So apparently Eric Berry’s recovery is going pretty well.
At the very least, Chris Conley thinks so, given that he’s comparing rehabbing with him to jogging with Captain America. And Friday, we’ve got Berry’s agent releasing a video showing him doing workouts that stress the Achilles and looking quite comfortable doing so (though it’s quite short).
There are very few people on Earth I believe in more than Eric Berry when it comes to this kind of thing. I have almost zero doubt that he’ll return as good as ever. Besides being a physical freak, his work ethic and drive have reached the stuff of legend. When I think of Berry, I think of the monologue about John Wick being “a man of focus, of commitment, of sheer will.”
Anyway, thinking about Berry returning got me thinking about the value he brings as both a run and pass defender.
When most people think of Berry’s value, they think of big hits, pick-sixes, stops on fourth-and-1 (Week 1 of 2017 was forever ago, but I won’t forget that play), and other such big plays. However, that’s not the big-play area I think Berry will have the biggest impact. Rather, I believe Berry’s biggest impact is in big plays PREVENTED.
Here’s what I mean by this... if you judge a player by value above replacement (a term I’m borrowing from Football Outsiders), you’re really asking yourself, “What does this player bring to the game that an average player would not?” In Berry’s case, in addition to the obvious stuff, it’s his ability to solve problems caused by failures elsewhere on defense.
In football, there are a million things that happen on any given play. Because of this, we tend to only analyze exactly what happened. However, there’s another layer to it when looking at a player’s value. What DIDN’T happen on a play due to a player’s action or inaction is often overlooked. However, it’s wildly important. And quite often, with Eric Berry on the field, what doesn’t happen is nearly as important as what does.
In this case, bad plays don’t happen against the Chiefs with nearly as much frequency when Berry is on the field as they do when he is off it.
Let me give you a demonstration of the concept I’m talking about, using (of course) Berry. The following gifs are 2 views of the same play.
With the Eric Berry recovery video today, feels like a good time to remind people that it's not just big plays Berry MAKES that make him important. It's big plays he prevents. Here's an example from the Pats game. Berry tackles the RB for a 3 yard gain. Unremarkable, right? pic.twitter.com/3arQ2h5yay— Seth Keysor (@RealMNchiefsfan) February 9, 2018
When you really watch this play unfold, though, you see more. If Berry doesn't hit the RB here, there's a huge cutback lane to go through. DJ is in a bad position, unlikely to be able to stop him. Miles of space between secondary players. Potential big play prevented. pic.twitter.com/JEzQjidV7I— Seth Keysor (@RealMNchiefsfan) February 9, 2018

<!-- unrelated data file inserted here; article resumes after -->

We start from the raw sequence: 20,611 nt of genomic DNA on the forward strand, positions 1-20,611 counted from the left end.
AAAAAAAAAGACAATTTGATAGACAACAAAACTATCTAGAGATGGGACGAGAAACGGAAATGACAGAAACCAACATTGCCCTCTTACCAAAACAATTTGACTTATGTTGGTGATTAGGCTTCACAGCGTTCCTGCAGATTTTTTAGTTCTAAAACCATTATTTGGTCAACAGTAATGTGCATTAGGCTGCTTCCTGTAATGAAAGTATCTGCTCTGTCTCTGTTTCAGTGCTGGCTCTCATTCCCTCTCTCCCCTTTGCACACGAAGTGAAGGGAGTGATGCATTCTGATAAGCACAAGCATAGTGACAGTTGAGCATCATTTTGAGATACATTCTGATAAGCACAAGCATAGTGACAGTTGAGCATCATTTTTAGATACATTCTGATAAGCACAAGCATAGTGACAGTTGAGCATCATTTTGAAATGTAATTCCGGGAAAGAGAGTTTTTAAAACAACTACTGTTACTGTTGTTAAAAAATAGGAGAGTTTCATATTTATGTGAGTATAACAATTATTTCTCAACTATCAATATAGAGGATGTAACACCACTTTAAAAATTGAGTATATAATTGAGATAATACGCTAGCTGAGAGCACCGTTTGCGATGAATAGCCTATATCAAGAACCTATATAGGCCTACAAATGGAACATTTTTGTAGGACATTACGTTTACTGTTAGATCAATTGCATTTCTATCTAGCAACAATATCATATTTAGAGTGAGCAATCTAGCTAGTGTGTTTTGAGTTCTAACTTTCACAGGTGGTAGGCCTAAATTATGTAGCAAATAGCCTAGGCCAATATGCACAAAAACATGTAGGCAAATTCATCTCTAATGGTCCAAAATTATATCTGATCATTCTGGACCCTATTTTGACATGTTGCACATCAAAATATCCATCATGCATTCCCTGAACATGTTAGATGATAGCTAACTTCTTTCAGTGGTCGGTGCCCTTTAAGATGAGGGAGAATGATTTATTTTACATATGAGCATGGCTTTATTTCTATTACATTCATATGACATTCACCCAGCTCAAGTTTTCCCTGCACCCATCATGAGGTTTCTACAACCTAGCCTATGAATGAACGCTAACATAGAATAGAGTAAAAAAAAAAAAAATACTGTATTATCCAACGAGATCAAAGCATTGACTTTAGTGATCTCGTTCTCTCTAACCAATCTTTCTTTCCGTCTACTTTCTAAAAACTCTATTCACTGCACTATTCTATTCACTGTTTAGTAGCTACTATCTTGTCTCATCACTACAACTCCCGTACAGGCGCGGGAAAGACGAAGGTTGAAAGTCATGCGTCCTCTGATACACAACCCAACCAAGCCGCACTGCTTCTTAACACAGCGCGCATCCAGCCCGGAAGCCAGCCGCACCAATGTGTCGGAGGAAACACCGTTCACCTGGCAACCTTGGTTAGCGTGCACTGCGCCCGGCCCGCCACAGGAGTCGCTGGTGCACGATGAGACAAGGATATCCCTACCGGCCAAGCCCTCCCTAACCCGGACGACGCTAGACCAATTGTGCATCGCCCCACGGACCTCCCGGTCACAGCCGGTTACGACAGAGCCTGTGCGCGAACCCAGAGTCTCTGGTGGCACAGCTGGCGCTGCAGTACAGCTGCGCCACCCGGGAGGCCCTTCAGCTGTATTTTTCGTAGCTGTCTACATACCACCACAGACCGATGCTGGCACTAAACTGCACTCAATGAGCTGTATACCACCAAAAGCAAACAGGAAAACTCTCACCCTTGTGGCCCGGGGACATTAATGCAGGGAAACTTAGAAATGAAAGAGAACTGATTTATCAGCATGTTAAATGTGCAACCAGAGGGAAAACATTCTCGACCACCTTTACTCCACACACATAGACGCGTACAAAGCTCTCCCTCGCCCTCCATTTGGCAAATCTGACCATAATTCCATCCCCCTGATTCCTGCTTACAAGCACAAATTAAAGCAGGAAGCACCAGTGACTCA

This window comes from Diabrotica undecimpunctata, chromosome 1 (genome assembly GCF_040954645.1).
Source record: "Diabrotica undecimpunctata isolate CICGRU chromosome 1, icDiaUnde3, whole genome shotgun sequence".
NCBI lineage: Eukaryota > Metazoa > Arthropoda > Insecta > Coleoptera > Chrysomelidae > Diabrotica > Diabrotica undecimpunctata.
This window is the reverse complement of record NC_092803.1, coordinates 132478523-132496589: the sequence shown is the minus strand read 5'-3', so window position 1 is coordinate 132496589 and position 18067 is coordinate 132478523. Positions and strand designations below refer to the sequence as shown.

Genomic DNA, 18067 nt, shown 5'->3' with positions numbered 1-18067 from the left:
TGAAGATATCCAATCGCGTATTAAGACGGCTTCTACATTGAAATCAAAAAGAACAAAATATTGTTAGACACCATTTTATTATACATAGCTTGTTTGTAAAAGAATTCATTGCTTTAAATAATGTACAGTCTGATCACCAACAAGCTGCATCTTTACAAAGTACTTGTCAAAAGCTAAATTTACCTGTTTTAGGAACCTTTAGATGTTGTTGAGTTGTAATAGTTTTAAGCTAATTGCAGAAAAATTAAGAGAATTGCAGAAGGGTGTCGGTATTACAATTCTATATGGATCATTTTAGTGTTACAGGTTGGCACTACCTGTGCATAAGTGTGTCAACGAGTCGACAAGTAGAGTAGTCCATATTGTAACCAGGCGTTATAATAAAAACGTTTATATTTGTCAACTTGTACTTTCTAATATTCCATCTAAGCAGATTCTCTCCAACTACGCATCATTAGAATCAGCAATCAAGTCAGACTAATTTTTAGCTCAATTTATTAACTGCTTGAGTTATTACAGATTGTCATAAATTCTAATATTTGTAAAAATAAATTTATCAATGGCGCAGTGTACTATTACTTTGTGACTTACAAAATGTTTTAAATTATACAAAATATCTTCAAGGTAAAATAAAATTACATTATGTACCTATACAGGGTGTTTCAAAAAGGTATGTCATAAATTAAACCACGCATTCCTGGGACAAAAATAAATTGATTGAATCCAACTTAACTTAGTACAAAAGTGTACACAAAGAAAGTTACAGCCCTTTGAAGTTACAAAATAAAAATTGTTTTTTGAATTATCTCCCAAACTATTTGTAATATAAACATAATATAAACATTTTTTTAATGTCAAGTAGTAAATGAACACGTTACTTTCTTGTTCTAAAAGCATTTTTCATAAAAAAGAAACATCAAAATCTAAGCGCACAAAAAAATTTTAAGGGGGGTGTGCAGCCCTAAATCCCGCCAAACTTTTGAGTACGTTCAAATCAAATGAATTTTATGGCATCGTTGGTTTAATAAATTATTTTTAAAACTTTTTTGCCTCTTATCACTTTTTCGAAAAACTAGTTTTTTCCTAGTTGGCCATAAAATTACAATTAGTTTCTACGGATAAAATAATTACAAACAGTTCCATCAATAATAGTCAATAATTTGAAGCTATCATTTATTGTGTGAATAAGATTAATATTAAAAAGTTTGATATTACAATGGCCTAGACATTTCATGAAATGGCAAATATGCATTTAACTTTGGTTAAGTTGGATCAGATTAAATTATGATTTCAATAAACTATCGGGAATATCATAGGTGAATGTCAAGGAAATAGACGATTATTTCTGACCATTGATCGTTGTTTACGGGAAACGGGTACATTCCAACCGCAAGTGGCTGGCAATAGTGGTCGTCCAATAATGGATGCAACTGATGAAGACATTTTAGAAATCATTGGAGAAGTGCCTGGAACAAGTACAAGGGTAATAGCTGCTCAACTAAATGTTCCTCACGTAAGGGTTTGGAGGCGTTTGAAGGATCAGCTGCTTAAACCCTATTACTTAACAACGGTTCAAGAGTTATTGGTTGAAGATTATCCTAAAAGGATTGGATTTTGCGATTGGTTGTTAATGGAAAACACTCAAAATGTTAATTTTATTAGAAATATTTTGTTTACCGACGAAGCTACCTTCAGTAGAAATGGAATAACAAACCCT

This play goes down on paper as a 3-yard gain. It’s nothing to write home about statistically and is easy to ignore when searching for “impact plays.”
However, when you watch both views of the play you can see that a singular effort from Eric Berry was the difference between a 3-yard gain and a big play for the Patriots.
Berry plays right at the line of scrimmage here to start off, I assume with the task of covering Gronk (though the alignment makes me question that, but I can’t be sure). When the Patriots snap the ball, Berry appears to diagnose the play as a run but does NOT simply dive into the fray. Instead, he waits just a beat, which keeps him off the guard’s radar and gives him a shot at the running back (if he closes with freakish quickness, which of course he does). This isn’t necessarily an easy tackle to make from that angle, but Berry wraps up and finishes.
Again, on the surface, it’s an OK play, but nothing more. But when you watch the all-22 view combined with the Madden camera, you see the danger that existed prior to Berry doing Berry things.
Both Derrick Johnson and Ron Parker allow themselves to get sucked to their left by the action on the play. DJ isn’t too bad, but Parker’s is brutal. In the meantime, Chris Jones is able to get penetration but Allen Bailey is driven way, way back. This creates a massive cutback lane for the running back to use, and the blockers are able to reach DJ (who is still moving left) and slow him up. Dee Ford is completely walled off because, well, he’s not a good run defender.
In short, the running back had a massive lane with only the corner and Daniel Sorensen to beat. If the back isn’t slowed by Berry, he hits that lane running and has a very good chance at putting both defenders in a bad position angle-wise. Sorensen was already getting sucked in and would have been in a rough spot to make the play.
We’ll never know how it would’ve turned out, though, because Eric Berry did what he often does: he erased the mistakes of others.
It’ll never show up in the box score, but preventing big plays is an incredibly valuable trait. Last season, we saw the Chiefs give up big play after big play, quite often in the running game. Erase Berry from the play and imagine it is instead Eric Murray, who quite likely barrels in and gets mauled by the guard OR is unable to read, react and reach the running back in time. Try to imagine what that play looks like. it isn’t hard, because we saw it happen dozens of times last season.
I’m looking forward to seeing Eric Berry make big plays, and I’m sure he will.
But the plays he prevents will be more impactful, even if most fans (not you all, of course) never even notice.